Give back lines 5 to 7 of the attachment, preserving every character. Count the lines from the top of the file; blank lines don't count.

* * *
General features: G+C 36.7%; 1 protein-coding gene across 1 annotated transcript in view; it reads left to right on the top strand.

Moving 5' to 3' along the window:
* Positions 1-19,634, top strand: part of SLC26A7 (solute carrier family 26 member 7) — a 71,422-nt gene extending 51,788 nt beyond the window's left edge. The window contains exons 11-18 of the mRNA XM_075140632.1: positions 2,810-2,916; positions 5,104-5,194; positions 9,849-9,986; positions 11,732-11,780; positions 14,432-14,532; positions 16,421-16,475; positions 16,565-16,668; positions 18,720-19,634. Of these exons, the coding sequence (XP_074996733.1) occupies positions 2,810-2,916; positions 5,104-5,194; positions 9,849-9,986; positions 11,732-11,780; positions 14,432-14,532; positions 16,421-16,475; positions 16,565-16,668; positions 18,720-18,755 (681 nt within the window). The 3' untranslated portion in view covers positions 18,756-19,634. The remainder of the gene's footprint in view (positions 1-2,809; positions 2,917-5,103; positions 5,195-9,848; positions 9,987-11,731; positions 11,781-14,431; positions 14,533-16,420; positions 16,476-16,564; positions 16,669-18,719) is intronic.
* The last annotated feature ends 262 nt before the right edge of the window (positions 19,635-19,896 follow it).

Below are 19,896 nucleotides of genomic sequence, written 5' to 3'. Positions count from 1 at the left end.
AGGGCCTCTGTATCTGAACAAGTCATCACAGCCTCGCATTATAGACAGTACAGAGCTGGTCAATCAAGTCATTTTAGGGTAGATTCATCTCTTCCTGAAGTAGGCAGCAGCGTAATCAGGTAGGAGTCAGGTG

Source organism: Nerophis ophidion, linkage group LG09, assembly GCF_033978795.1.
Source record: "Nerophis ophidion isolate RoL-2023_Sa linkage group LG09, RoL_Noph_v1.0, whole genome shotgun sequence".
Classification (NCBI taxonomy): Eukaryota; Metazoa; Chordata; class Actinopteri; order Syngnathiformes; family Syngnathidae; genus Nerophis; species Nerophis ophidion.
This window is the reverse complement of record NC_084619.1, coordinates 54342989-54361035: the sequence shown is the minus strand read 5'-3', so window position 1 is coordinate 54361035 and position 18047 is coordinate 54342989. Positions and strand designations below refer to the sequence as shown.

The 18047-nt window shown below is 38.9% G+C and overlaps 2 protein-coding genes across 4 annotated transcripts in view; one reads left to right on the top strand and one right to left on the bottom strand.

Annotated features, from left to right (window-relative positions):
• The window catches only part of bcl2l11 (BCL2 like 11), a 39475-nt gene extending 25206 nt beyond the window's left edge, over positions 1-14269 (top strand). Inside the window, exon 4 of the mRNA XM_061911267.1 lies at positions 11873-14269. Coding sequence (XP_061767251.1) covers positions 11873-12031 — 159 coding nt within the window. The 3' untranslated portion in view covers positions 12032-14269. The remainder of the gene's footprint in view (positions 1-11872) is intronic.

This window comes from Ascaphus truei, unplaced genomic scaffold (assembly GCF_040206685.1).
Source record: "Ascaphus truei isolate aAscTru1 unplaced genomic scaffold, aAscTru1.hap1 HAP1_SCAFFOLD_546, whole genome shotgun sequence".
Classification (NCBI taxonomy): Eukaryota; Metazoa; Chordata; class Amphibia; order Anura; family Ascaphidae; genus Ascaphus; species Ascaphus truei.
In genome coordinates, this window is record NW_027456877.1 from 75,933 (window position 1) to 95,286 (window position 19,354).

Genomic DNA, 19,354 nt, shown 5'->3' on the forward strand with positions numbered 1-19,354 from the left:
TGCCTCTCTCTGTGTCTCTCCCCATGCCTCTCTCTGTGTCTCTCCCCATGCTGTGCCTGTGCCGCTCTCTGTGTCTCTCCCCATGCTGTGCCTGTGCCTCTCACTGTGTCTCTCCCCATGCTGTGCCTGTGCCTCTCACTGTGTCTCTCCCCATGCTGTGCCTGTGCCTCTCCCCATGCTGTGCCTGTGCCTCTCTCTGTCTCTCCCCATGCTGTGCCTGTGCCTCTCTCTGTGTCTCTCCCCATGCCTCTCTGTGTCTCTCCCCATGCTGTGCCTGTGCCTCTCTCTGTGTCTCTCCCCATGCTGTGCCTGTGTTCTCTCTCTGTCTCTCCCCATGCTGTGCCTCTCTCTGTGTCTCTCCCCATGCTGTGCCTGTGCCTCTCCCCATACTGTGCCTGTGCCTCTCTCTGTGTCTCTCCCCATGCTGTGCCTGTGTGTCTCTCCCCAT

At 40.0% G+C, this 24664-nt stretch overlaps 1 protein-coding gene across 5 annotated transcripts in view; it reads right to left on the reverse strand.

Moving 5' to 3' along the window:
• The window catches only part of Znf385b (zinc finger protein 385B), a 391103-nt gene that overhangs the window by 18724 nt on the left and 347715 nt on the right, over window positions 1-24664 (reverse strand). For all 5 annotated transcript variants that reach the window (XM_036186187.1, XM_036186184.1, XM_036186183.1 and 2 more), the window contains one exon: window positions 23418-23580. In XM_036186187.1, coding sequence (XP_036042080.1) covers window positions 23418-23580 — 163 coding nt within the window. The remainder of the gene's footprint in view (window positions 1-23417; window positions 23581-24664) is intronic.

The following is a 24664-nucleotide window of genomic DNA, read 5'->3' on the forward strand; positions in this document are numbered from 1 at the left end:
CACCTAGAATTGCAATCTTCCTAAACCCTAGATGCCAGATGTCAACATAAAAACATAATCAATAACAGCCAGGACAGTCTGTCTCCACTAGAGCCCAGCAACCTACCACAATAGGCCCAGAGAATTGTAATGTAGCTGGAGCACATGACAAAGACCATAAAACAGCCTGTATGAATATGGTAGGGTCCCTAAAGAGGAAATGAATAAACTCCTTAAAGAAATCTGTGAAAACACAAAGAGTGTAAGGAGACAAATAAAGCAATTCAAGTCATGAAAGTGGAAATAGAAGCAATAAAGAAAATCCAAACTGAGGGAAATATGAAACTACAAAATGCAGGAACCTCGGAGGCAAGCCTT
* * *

Below are 19,896 nucleotides of genomic sequence, written 5' to 3'. Positions count from 1 at the left end.
AGGGCCTCTGTATCTGAACAAGTCATCACAGCCTCGCATTATAGACAGTACAGAGCTGGTCAATCAAGTCATTTTAGGGTAGATTCATCTCTTCCTGAAGTAGGCAGCAGCGTAATCAGGTAGGAGTCAGGTG

Source organism: Nerophis ophidion, linkage group LG09, assembly GCF_033978795.1.